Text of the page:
the entire agreement and the surrounding facts and circumstances" (Drzewinski v
Atlantic Scaffold & Ladder Co., Inc., 70 NY2d 774, 777, 515 N.E.2d 902, 521
N.Y.S.2d 216 [1987]). Since this court has determined that neither Initial nor
defendants are liable to Mormile, it is unnecessary to resolve the issue of
indemnification. However, it appears that, pursuant to the terms of the subject
agreement, Initial was required to provide for defendants' defense in actions
arising out of or in connection with Initial's work under the subject contract.
Specifically, paragraph 9 of the agreement provides, as is relevant:

   "Contractor will indemnify and save harmless Owner . . . from and against any
and all liability (including, but not limited to, statutory liability), loss,
damages, interest, judgments, and liens growing out of, and any and all costs
and expenses (including, but not limited to, counsel fees and disbursements)
arising out of or incurred in connection with, and all claims, demands, suits,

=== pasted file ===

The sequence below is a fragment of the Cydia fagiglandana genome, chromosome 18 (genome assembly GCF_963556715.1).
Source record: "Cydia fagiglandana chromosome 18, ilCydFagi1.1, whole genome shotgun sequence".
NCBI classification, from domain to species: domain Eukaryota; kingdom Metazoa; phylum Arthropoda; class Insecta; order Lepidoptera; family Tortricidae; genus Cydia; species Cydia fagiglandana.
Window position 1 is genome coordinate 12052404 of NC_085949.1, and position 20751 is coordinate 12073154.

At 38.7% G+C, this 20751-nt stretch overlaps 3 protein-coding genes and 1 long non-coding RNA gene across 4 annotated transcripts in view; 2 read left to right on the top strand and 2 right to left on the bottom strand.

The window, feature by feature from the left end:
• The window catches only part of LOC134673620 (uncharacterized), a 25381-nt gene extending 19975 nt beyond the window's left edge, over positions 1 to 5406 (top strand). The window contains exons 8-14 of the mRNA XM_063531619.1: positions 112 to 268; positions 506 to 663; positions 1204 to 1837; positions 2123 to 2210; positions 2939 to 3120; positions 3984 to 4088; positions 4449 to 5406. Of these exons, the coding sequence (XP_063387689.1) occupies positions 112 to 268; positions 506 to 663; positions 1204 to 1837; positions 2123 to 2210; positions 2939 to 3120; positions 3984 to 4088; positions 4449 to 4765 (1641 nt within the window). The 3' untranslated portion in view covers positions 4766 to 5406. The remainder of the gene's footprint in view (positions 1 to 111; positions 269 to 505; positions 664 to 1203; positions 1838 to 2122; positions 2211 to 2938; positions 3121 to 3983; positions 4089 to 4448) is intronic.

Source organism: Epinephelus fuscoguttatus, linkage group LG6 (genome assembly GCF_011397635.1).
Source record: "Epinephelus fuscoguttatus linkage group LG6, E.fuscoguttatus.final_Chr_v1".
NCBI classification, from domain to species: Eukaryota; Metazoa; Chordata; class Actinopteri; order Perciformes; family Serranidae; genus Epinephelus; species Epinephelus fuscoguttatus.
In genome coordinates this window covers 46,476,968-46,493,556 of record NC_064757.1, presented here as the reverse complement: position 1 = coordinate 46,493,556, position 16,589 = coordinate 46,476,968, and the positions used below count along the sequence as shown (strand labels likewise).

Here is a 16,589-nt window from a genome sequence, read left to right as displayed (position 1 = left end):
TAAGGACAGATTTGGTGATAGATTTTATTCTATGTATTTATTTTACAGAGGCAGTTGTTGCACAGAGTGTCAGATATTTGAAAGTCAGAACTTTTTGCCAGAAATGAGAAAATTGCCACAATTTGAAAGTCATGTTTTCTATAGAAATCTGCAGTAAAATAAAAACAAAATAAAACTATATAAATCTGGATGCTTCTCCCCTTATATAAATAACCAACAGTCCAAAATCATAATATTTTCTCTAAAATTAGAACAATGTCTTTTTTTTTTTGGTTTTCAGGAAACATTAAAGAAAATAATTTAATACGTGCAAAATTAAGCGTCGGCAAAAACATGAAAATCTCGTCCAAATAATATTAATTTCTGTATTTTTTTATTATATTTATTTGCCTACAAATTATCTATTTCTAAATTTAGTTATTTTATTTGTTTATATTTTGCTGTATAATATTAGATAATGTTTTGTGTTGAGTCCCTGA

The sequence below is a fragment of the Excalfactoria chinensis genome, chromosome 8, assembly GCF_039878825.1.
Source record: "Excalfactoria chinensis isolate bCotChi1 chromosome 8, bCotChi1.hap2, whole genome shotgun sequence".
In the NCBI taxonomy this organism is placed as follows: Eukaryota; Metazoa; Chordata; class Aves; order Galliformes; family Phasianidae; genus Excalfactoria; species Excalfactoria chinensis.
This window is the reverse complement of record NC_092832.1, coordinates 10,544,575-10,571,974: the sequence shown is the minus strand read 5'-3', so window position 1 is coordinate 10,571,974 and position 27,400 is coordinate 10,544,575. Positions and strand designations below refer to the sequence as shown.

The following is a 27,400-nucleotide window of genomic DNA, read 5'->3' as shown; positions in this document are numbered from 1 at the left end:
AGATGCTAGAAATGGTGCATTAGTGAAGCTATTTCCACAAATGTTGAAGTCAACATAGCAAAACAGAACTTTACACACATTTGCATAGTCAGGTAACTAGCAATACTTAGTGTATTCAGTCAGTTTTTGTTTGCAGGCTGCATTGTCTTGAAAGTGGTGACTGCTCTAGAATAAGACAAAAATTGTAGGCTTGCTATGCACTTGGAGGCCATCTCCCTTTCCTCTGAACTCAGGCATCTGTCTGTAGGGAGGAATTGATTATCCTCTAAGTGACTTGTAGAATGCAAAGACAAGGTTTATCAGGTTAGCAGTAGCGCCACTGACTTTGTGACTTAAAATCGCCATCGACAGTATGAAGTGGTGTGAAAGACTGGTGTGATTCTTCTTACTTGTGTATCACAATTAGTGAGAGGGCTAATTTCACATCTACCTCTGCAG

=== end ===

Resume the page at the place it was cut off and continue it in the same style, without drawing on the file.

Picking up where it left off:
actions, and/or proceedings which shall be made or brought against any of the
Indemnitees for or in relation to: (a) any (or any alleged) injury to, or death
of, any person or persons . . . arising out of or in connection with the
performance of the Services . . . which shall be (or shall be alleged to be) in
whole or in part due to or the result of any act, omission, negligence,
carelessness or unlawful conduct on the part of Contractor . . ."

   Because the underlying personal injury action alleges that both Initial and
defendants were responsible for the claimed dangerous condition of the subject
premises and that said condition resulted, at least in part, from work performed
by Initial, Initial's responsibility to defend defendants in this action
preceded and survives the court's subsequent determination, as set forth herein,
that  neither Initial nor defendants are liable to Mormile.

   Defendants met their initial burden of demonstrating an entitlement to
contractual indemnification by introducing the contract, which includes an
indemnification clause in their favor. In response to this prima facie showing,
Initial attempts to an raise issue of fact regarding the validity of the